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Sentencing date set for 'Caprivi 10'
|August 2, 2007
| Sentencing date set for 'Caprivi 10'
THE 10 men convicted of high treason in the second Caprivi treason trial this week will be sentenced in the High Court in Windhoek on Wednesday.
Acting Judge John Manyarara scheduled the sentencing of the 10 after he yesterday heard final arguments from Deputy Prosecutor General Danie Small.
The 10 on Tuesday became the first people in close to 16 years to be convicted of high treason in Namibia.
True to the pattern that has developed during a trial that for the most part took place in the absence of the accused, yesterday's address by Small was also delivered to an empty dock.
The 10 convicted men were in the dock when the session started, but promptly started shouting political slogans - "Viva, UDP, viva", in reference to the political party advocating the secession of the Caprivi Region - before they, once more, broke out in song and were removed from the courtroom.
The same sort of behaviour has repeatedly led to their removal from the dock.
On other occasions, when they were present in court, the 10 and two former co-accused - who were acquitted and discharged on May 30 after the prosecution conceded that the case against them had not been proven - told Acting Judge Manyarara that they did not consider themselves to be part of the trial.
They said they regarded themselves to be Caprivians and not Namibians and did not recognise the power of a Namibian court.
WHYS AND WHEREFORES Part of the evidence on which Acting Judge Manyarara relied to find the 10 guilty was based on testimony that implicated some of them in a plan to obtain weaponry from Angola around early October 1998 in order to arm a fledgling separatist organisation, the Caprivi Liberation Army, in the Caprivi Region.
Those found to have been part of a weapons-procuring trip to Angola are Progress Kenyoka Munuma, Shine Samulandela, Alex Sinjabata Mushakwa, Diamond Samuzula Salufu, Hoster Simasiku Ntombo, and Alex Mafwila Liswani.
Others were implicated as having taken part in a plan to send CLA members from Botswana, where they had lived as refugees, back to the Caprivi around April 2001 in a bid to regroup CLA forces.
Implicated as having been part of this exercise are Frederick Isaka Ntambilwa, John Mazila Tembwe, Boster Samuele, Shine Samulandela, Alex Mushakwa, Diamond Salufu, Hoster Ntombo, and Alex Liswani.
One of the accused, Manepelo Manuel Makendano, stood apart from the rest.
He was convicted on the basis of evidence that he had been appointed to register young recruits into the CLA in the Sachona and Lubuta areas of the Caprivi around September to October 1998.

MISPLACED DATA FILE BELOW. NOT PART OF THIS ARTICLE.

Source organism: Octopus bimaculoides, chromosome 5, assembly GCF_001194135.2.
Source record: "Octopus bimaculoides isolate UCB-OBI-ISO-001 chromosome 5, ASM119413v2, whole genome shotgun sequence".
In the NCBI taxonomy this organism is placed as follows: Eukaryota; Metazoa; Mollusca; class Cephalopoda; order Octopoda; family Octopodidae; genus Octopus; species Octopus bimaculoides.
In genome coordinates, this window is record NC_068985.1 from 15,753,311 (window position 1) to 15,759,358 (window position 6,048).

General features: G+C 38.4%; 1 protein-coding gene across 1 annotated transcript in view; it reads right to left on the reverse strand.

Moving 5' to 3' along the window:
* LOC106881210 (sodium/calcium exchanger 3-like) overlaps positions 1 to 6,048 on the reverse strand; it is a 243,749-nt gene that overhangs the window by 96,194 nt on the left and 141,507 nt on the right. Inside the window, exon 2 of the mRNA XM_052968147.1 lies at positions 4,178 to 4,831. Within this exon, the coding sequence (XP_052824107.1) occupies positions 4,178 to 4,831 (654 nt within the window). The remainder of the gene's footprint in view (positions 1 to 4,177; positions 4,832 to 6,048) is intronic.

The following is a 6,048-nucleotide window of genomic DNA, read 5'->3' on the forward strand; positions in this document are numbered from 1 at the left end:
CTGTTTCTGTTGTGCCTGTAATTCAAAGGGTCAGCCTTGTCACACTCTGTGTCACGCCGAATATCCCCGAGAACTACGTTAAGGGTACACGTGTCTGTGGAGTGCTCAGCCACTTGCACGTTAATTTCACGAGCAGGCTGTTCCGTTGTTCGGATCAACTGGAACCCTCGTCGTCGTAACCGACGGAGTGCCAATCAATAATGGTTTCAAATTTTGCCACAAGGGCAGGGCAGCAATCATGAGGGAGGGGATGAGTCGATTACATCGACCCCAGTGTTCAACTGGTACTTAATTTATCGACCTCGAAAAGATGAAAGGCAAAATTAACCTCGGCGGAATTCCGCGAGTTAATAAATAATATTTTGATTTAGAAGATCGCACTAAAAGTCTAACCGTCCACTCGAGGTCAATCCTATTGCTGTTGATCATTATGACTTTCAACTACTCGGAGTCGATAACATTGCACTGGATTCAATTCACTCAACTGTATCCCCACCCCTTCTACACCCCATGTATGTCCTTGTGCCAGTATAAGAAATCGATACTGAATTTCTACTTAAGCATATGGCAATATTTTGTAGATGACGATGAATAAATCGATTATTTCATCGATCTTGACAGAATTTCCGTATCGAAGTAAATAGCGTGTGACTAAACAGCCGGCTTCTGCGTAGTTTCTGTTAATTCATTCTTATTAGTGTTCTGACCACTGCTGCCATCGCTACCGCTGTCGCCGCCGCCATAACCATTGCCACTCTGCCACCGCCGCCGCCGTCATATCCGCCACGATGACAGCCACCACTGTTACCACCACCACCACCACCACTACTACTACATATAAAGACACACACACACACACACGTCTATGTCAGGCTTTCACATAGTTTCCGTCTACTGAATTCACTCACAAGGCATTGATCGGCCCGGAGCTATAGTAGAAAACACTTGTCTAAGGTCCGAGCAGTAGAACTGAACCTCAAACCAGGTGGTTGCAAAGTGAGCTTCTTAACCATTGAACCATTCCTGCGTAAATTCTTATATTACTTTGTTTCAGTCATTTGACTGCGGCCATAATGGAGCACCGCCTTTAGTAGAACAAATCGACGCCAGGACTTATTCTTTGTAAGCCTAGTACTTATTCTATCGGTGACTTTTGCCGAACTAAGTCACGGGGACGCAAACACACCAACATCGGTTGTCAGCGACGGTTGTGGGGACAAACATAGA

SENTENCING Referring to the continuing pattern of disruptions of proceedings, Small told Acting Judge Manyarara that it was indicative of the character of the 10.
"No remorse whatsoever" had been shown by any of the 10, he said.
On Tuesday, when they were informed of their rights to testify or lead evidence in mitigation of sentence, none of them used the opportunity to place any proper mitigatory evidence before the court, Small commented.
He argued that while the 10 had been convicted of high treason because of specific acts, each of them had in essence associated himself with something much larger: the proposed secession of the Caprivi Region through military force.
Small added that as a result they had also associated themselves with what happened exactly eight years ago today, when targets at Katima Mulilo were attacked by suspected CLA members.
"All of them have shown that they are prepared to take up arms and to be registered in the army, to use military means in a democracy to get what they want, or what they believe they are entitled to," Small stated.
Even if someone was found to have performed a relatively small role in a larger plot such as this, he indicated, that person could not be let off with a mere slap on the wrist.
A "substantial period of time" of imprisonment would be necessary and appropriate, Small said.
When Acting Judge Manyarara asked him what he would define as "a substantial period of time", given that the court had no precedent of a similar type of trial in the history of independent Namibia to guide it, Small ventured that he would suggest sentences starting at 15 years.
Namibia is one of a few countries in Africa where people like the convicted men would have been tried in a court in the first place, Small added.
In other countries, it would have been sorted out in much more robust way, he said.
The 10 should be thankful that they were actually arraigned in court, he said.
Deputy Prosecutor General Annemarie Lategan has appeared with Small for the State.
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